Counterflows Festival Preview
, April 3rd, 2012 11:15
Stewart Smith speaks to organisers Alasdair Campbell of AC Projects and Hamish Dunbar of Cafe Oto about this multi-city music festival
Each time some earnest new troubadour appears, guitar in hand and heart on beard, the concept of the singer-songwriter loses something of its potency. New festival Counterflows offers a bracing alternative to that cosy image, presenting intense and adventurous singer-songwriters in the context of experimental music making. Taking place across London, Glasgow and Berlin, Counterflows is a week-long exaltation of song, clamorous avant-rock, and improv both fiery and delicate.
"The idea for this inaugural Counterflows festival was to look at song in the context of experimental music making", explains co-organiser Alasdair Campbell. "We see song as fundamental to all music. Counterflows has developed and moved on since these initial ideas and the festival will explore the relationship with song and experimental music in different contexts. Integrity of expression is the key. Everything is deliberate".
Highlights include a rare solo set from Michael Gira of Swans, who brings his Old Testament rumble to Cafe Oto and a deconsecrated church in Glasgow. Two generations of weird America are represented by maverick folkie Michael Hurley and the remarkable Jospehine Foster. Grouper's Liz Harris will be dipping into her spectral songbook and also collaborating with psychedelic noise mutants Diamond Catalog.
The festival has pulled off a rare coup in bringing Korean acid-folk hero Kim Doo Soo and the incredible Japanese singer Kazuki Tomokawa to Europe.
"Tomokawa emerged from the same 70s underground folk boom as Kan Mikami (who performed in the very early days of Cafe Oto as one of our very first resident artists)," says Dunbar. "It's very rare that Tomokawa travels outside of Japan these days so this feels like a really important event. There is a degree of commitment and intensity to Tomokawa's live performances that you just don't see from other musicians. No hiding behind anything! There is something very exposed and direct about the way he plays that sets him apart from everyone else.
"I am really looking forward to seeing Kim Doo Soo. This is also a very rare opportunity to see him outside of Korea. Like Tomokawa Kim Doo Soo releases on Japan's PSF Records one of the best sources for underground music anywhere. This is stunning introspective Korean acid folk completely unlike anything you will have heard before".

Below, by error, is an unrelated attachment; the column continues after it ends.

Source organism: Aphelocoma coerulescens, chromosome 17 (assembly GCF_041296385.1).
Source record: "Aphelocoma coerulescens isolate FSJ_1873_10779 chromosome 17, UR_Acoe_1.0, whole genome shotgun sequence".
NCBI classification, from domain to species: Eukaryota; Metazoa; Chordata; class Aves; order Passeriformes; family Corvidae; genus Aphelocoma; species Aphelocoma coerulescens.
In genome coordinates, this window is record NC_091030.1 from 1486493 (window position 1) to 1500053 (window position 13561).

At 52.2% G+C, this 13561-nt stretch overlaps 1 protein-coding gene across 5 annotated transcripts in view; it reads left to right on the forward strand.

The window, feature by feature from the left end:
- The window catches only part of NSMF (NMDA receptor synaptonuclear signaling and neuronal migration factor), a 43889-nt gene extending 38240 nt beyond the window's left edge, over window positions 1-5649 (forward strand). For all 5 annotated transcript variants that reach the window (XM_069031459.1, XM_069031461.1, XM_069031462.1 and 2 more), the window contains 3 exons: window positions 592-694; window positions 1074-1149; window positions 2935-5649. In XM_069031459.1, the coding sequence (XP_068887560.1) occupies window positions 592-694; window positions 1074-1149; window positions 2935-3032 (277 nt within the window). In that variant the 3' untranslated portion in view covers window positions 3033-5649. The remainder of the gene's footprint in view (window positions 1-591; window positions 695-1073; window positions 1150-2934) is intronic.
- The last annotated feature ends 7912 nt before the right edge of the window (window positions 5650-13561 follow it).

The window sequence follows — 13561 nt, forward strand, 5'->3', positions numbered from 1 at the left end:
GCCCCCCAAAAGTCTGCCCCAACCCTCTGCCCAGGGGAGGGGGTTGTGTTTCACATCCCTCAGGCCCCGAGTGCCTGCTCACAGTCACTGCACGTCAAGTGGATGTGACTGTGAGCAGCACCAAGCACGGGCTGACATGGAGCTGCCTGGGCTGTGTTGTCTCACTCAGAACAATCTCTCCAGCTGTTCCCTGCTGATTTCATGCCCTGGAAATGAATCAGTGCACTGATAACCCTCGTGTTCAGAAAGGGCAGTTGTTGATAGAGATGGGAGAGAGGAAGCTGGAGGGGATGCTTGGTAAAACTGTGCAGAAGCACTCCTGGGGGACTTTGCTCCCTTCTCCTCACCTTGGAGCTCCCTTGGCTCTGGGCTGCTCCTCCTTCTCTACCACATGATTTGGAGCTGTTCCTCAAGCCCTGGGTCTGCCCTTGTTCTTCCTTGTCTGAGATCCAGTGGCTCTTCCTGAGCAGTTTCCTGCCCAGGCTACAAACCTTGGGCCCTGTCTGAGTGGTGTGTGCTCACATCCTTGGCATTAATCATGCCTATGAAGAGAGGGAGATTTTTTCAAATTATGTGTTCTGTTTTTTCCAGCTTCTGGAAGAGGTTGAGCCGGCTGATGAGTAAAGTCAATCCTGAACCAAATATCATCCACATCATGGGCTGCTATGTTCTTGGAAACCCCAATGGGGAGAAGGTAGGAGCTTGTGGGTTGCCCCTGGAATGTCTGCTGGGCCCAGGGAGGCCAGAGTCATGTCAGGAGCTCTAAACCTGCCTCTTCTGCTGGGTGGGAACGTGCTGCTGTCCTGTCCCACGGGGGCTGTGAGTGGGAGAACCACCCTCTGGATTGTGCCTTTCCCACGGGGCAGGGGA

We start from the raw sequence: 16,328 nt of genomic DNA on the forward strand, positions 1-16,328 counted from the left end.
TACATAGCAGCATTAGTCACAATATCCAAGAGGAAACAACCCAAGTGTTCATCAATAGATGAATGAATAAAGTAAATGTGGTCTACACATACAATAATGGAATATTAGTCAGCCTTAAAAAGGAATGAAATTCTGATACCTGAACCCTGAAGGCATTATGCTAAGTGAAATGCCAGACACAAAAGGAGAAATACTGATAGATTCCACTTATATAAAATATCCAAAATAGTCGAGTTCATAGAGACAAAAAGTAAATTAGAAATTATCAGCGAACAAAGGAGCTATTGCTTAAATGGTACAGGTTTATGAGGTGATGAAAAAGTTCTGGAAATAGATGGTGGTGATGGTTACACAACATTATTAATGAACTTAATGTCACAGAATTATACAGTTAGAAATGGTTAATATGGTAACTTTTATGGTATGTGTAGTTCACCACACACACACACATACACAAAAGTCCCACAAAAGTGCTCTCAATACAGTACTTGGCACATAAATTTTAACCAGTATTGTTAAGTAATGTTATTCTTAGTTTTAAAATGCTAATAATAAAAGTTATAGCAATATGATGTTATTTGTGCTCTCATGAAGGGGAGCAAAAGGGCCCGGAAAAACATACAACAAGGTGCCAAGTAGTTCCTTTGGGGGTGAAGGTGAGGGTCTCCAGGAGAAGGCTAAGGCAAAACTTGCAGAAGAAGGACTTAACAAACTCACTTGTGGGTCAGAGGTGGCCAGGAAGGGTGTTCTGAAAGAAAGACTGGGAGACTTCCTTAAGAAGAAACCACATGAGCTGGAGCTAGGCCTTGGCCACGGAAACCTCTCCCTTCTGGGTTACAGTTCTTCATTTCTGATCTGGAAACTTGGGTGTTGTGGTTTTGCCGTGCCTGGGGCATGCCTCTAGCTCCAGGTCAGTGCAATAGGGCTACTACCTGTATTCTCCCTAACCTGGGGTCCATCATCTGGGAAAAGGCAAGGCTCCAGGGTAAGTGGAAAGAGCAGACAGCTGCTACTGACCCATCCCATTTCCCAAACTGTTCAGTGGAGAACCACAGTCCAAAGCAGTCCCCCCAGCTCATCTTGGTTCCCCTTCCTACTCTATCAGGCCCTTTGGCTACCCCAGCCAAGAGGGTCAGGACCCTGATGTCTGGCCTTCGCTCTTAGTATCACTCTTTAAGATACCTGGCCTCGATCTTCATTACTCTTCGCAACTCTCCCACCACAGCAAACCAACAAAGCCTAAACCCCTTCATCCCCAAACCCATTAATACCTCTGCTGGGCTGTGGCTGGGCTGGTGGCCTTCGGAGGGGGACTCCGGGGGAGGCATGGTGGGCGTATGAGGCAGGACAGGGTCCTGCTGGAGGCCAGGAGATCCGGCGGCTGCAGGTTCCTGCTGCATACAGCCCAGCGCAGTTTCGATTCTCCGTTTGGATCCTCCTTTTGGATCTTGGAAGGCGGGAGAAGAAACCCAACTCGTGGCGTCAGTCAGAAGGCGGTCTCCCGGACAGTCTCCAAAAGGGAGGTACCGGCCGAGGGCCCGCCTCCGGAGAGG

All this alongside the long-awaited return of free-rock maniacs Casper Brotzmann Massaker, the dada improv of Sven-Ake Johansson and the electro-acoustic explorations of John Tilbury and Marius Schmickler, to name but a few.
"I am really looking forward to this duo," adds Dunbar. "It feels quite different from the rest of the festival in many respects. There is a spaciousness and stillness about this music that sets it apart. John Tilbury manages to express more in two notes than most people can in ten times as many".
Berlin gets a few exclusives, including a new project from Carla Bozulich, Bloody Claws, and rampaging organ trio Decoy with free-jazz legend Joe McPhee. The Glasgow leg of the festival, meanwhile, is particularly strong in its representation of the city's vibrant underground, with a number of local bands, DJs and artists taking part. Relentless guitar army Opqaue, featuring Lea 'Kylie Minoise' Cummings, make early Swans sound postively baroque, while Ultimate Trush's gonzoid noise-rock is always a blast. Bill Wells performs with his mischievously named National Jazz Trio of Scotland (they're neither a trio or jazz), while artist Torsten Lauschmann collaborates with contemporary music group Red Note Ensemble on an installation. There's also a free show from Glasgow-Leeds absurdists Volcano the Bear, who join the dots between Red era King Crimson and the UK drone underground.
For Campbell, the involvement of local artists is integral to any festival: "Local music making needs to be championed as not some parochial inconsequential activity but as equal to any artistic pursuit". He enjoys taking the music into a range of spaces across the city, from sweaty clubs to former school buildings. "All art needs to challenge the idea of form and in a music festival it is important to offer the opportunity to take part in various experiences".
In the future, Campbell hopes to expand Counterflows across Europe and further afield, while reinforcing its base in London, Glasgow and Berlin. Long may it run.
Kim Doo Soo
Sven-Ake Johansson cucumber/drum jam